IDEAS home Printed from https://ideas.repec.org/p/fip/fednls/88086.html
   My bibliography  Save this paper

Which Workers Bear the Burden of Social Distancing Policies?

Author

Abstract

In the wake of the coronavirus outbreak, nearly all U.S. states imposed social distancing policies to combat the spread of illness. To the extent that work can be done from home, some workers moved their offices to their abodes. Others, however, are unable to continue working as their usual tasks require a specific location or environment, or involve close proximity to others. Which types of jobs cannot be done from home and which types of jobs require close personal proximity to others? What share of overall U.S. employment falls in these categories? And, given that these jobs will be the most adversely affected, what are the characteristics of workers employed in these jobs? The final question is of particular importance as the government designs and implements policies aimed at helping the workers hardest hit by the pandemic.

Suggested Citation

  • Simon Mongey & Laura Pilossoph & Alexander Weinberg, 2020. "Which Workers Bear the Burden of Social Distancing Policies?," Liberty Street Economics 20200529b, Federal Reserve Bank of New York.
  • Handle: RePEc:fip:fednls:88086
    as

    Download full text from publisher

    File URL: https://libertystreeteconomics.newyorkfed.org/2020/05/which-workers-bear-the-burden-of-social-distancing-policies.html
    File Function: Full text
    Download Restriction: no
    ---><---

    Other versions of this item:

    References listed on IDEAS

    as
    1. Gabriel Chodorow-Reich, 2014. "The Employment Effects of Credit Market Disruptions: Firm-level Evidence from the 2008-9 Financial Crisis," The Quarterly Journal of Economics, Oxford University Press, vol. 129(1), pages 1-59.
    2. Greg Kaplan & Giovanni L. Violante, 2014. "A Model of the Consumption Response to Fiscal Stimulus Payments," Econometrica, Econometric Society, vol. 82(4), pages 1199-1239, July.
    3. Jonathan Heathcote & Fabrizio Perri & Giovanni L. Violante, 2010. "Unequal We Stand: An Empirical Analysis of Economic Inequality in the United States: 1967-2006," Review of Economic Dynamics, Elsevier for the Society for Economic Dynamics, vol. 13(1), pages 15-51, January.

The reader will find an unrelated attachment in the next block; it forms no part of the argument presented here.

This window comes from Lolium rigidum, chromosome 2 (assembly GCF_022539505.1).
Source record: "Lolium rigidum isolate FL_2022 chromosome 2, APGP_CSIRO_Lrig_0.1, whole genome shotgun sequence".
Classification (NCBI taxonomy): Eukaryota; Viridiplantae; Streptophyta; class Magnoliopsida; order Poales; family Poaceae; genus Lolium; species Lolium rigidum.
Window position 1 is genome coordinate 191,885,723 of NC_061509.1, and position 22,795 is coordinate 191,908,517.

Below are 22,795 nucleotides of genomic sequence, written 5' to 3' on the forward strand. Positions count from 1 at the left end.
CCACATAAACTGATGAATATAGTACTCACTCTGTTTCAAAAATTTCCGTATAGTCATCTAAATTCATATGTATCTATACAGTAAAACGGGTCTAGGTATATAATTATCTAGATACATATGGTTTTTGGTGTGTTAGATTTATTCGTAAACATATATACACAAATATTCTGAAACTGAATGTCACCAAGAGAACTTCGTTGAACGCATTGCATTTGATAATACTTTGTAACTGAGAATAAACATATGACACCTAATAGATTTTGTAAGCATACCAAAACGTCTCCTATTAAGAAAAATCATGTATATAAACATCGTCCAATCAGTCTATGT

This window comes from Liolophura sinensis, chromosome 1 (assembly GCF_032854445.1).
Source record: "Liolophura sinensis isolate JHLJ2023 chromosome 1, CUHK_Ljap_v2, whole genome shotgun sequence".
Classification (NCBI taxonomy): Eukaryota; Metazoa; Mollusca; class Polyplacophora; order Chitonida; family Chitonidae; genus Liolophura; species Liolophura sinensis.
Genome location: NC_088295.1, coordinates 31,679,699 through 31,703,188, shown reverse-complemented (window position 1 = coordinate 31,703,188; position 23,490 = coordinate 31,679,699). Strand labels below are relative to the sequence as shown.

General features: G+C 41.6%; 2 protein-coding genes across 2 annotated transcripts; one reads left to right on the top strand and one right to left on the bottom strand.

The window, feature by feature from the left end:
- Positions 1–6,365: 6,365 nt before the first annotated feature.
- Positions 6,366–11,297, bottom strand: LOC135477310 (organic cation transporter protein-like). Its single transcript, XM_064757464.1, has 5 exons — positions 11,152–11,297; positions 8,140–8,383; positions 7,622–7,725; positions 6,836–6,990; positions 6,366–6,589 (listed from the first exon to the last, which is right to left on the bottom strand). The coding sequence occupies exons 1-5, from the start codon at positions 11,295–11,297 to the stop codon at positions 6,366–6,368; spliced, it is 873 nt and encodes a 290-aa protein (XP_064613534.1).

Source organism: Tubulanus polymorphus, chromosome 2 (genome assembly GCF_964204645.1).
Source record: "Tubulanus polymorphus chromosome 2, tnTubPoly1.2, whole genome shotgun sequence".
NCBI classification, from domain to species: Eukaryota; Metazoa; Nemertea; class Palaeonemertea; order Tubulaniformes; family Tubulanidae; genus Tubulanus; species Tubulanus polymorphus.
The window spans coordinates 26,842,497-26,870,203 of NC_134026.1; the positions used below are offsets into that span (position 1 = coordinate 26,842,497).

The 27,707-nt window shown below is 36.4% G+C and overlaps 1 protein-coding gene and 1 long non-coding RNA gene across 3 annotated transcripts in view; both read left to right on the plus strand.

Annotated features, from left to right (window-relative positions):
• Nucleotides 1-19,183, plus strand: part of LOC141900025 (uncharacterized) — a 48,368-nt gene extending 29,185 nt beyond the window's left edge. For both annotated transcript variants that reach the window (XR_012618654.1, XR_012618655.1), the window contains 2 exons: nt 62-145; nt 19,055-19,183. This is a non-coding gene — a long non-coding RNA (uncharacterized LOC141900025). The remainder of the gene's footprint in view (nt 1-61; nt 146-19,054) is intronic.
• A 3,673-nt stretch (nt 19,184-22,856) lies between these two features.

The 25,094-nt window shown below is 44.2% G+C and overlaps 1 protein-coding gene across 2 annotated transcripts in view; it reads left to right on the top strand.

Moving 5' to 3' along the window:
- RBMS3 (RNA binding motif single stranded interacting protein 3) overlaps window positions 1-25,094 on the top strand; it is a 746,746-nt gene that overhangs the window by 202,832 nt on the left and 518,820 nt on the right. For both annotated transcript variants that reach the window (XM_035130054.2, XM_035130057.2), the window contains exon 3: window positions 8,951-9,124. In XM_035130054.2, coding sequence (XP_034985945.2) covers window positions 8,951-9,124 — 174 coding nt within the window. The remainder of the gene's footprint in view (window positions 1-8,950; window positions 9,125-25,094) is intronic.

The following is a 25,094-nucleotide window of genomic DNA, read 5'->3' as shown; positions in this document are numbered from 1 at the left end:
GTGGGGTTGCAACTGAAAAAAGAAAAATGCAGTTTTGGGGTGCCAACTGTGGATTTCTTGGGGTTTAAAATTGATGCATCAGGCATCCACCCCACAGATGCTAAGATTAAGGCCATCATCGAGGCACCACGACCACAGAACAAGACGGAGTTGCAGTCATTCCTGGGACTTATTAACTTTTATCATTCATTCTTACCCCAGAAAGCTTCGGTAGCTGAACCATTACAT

4. Greg Kaplan & Giovanni L. Violante & Justin Weidner, 2014. "The Wealthy Hand-to-Mouth," Brookings Papers on Economic Activity, Economic Studies Program, The Brookings Institution, vol. 45(1 (Spring), pages 77-153.
    5. Gabriel Chodorow-Reich, "undated". "The Employment Effects of Credit Market Disruptions: Firm-level Evidence from the 2008-09 Financial Crisis," Working Paper 90811, Harvard University OpenScholar.
    Full references (including those not matched with items on IDEAS)

    Most related items

    These are the items that most often cite the same works as this one and are cited by the same works as this one.
    1. Simon Mongey & Laura Pilossoph & Alexander Weinberg, 2021. "Which workers bear the burden of social distancing?," The Journal of Economic Inequality, Springer;Society for the Study of Economic Inequality, vol. 19(3), pages 509-526, September.
    2. Alonso, Cristian, 2018. "Hard vs. soft financial constraints: Implications for the effects of a credit crunch," Journal of Macroeconomics, Elsevier, vol. 58(C), pages 198-223.
    3. Matthew Rognlie & Andrei Shleifer & Alp Simsek, 2018. "Investment Hangover and the Great Recession," American Economic Journal: Macroeconomics, American Economic Association, vol. 10(2), pages 113-153, April.
    4. Estelle Dauchy & Francisco Navarro-Sanchez & Nathan Seegert, 2021. "Taxation and Inequality: Active and Passive Channels," Review of Economic Dynamics, Elsevier for the Society for Economic Dynamics, vol. 42, pages 156-177, October.
    5. Francisco J. Buera & Juan Pablo Nicolini, 2020. "Liquidity Traps and Monetary Policy: Managing a Credit Crunch," American Economic Journal: Macroeconomics, American Economic Association, vol. 12(3), pages 110-138, July.
    6. Bacchetta, Philippe & Benhima, Kenza & Kalantzis, Yannick, 2020. "Money and capital in a persistent liquidity trap," Journal of Monetary Economics, Elsevier, vol. 116(C), pages 70-87.
    7. Francisco Buera & Juan Pablo Nicolini, 2019. "Accounting for the Slow Recovery from the Great Recession: The Role of Credit Constraints," 2019 Meeting Papers 492, Society for Economic Dynamics.
    8. Grand, François Le & Ragot, Xavier, 2018. "A class of tractable incomplete-market models for studying asset returns and risk exposure," European Economic Review, Elsevier, vol. 103(C), pages 39-59.